This is particularly difficult as it is the income from the summer season that enables these businesses to survive the winter. As we head towards spring without the prospect of an early season Easter tourist boost, many businesses will be experiencing cashflow difficulties and will be counting the days until 26th April 2021 when it will be possible to reopen hospitality businesses again.
Reopening the hospitality sector however will have an added challenge in 2021 as Brexit has now taken effect and we can no longer employ staff from Europe with the ease that has been enjoyed in the past. This will be tough for an industry that can at times struggle to find enough local staff willing to work anti-social hours for relatively low pay.
Unless EU workers have previously been working in the UK and been able to get settled status under the EU Settlement Scheme, businesses will have to apply to sponsor an overseas worker with a requirement that there is a minimum annual salary of £25,600, which is in the region of £13-14 per hour. This is considerably higher than the minimum wage of £8.91 which currently exists in the UK and will inevitably result in employment shortages in hospitality.
Brexit has also had a huge impact on our industries dependant on export markets. This has been particularly apparent for our fishing industry and other seafood related businesses for whom 1st January 2021 had particularly painful significance. The free trade previously enjoyed as a member of the EU was removed and exporting time critical fresh produce became a logistical nightmare with the added burden of obtaining Export Health Certificates and customs and VAT declarations.
We have seen Scottish seafood lorries travel to London to protest at the Brexit red tape that has delayed and, in some cases, ruined exports of fresh shellfish. Grant support has been provided to fishing businesses to help them cope with financial losses, however the industry is looking for the ability to trade with the EU without unnecessary delays and bureaucracy as opposed to financial handouts.
As well as having to deal with the COVID-19 pandemic and Brexit, the islands have a further restriction imposed on their trading capacity due to limitations on ferry capacity. While the Isle of Skye enjoys the freedom of a bridge enabling unfettered tourist numbers to visit the island (although this is not always a welcome consequence) the Western Isles are limited to those tourists who can secure a ferry booking or flight to the islands.
The same ferries are also an essential lifeline service for islanders and businesses operating in the Western Isles. In addition to experiencing difficulties obtaining ferry bookings throughout the summer season, islanders have also had to deal with significant disruption due to ferry breakdowns, as the ageing fleet of ferry vessels struggles to cope with the demands of the modern traveller. Island businesses live in fear of the next major ferry breakdown and how they will cope with the consequential financial loss.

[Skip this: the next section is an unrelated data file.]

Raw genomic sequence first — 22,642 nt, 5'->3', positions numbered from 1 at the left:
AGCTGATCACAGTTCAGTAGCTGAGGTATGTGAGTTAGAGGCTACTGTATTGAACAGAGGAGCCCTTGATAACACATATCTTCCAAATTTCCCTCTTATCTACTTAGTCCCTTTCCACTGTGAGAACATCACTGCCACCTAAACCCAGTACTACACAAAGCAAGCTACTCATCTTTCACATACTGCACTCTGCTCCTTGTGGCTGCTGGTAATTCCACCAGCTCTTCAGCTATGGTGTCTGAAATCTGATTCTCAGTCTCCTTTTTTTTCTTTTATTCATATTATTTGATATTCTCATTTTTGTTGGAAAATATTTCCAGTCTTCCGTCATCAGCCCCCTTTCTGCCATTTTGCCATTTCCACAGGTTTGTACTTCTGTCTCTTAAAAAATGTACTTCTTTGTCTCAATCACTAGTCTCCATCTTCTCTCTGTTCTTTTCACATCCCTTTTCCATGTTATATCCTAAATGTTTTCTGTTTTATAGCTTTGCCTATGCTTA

For hoteliers in Uist in particular, a major ferry breakdown during the summer season, following the losses from the 2020 coronavirus pandemic, would be the final straw. Since last March ‘furlough’ has become a part of our everyday vocabulary since the introduction of the Coronavirus Job Retention Scheme.
For employers and their employees in the hospitality sector, the Chancellor of the Exchequer’s announcement that such a scheme was to be rolled out was a huge relief. This scheme was not just for the hospitality sector however, and when the nation went into lockdown, most employers had a ready-made scheme to enable those employees who could not continue to do their work from home to receive 80 percent of their normal wage.
The scheme was initially expected to be a short-term measure but in the budget last month it was announced that the scheme will continue until September 2021, more than 18 months after it was first introduced. The scheme has been vital to retaining jobs that would otherwise have been lost, and this was particularly welcome over the winter period in the islands where we are dependant on seasonal work in many sectors.
Last month’s budget did not bring any major changes to the tax system, other than a future increase to the corporation tax rate from 2023, which was overall a relief for businesses and taxpayers in general. One welcome announcement was the extension to the five percent VAT rate for the hospitality until the end of September 2021, followed by a 12.5 percent VAT rate for a further six months.
Businesses are grateful to be provided with a financial measure that helps as a consequence of trading as opposed to grants to remain closed. This gives the hospitality industry an incentive and a degree of hope for the future.
Remote working has become an everyday working norm for the country. Post coronavirus there will be a return to physical office working and in-person meetings, but it is hoped that some online working will continue, and this will be a lasting benefit to islanders.
Is this also an opportunity to help repopulate the islands as those living in the cities realise that in certain jobs it is possible to work from anywhere and that for a young family, there is no better or safer place to raise children than in the islands? I hope so, particularly if we can address the housing crisis in the islands.
There is a need to find solutions to the lack of affordable housing and difficulties in young people accessing self-build mortgages in the Highlands and Islands for the continued stability and vibrancy of the islands.
Finally, as we know, islanders are a hardy bunch and a world pandemic is not going to keep the Uibhistich down.
I have been pleased to note that in the last year many islanders have continued to develop new business plans looking towards the future of the islands and some welcome job creation. Some are using the coronavirus grant schemes and loans to create new business opportunities, as well as looking to bring new investment to the islands, which gives us hope as we start to contemplate the business sector post COVID-19.
Faye MacLeod is a chartered accountant with Campbell Stewart MacLennan &Co.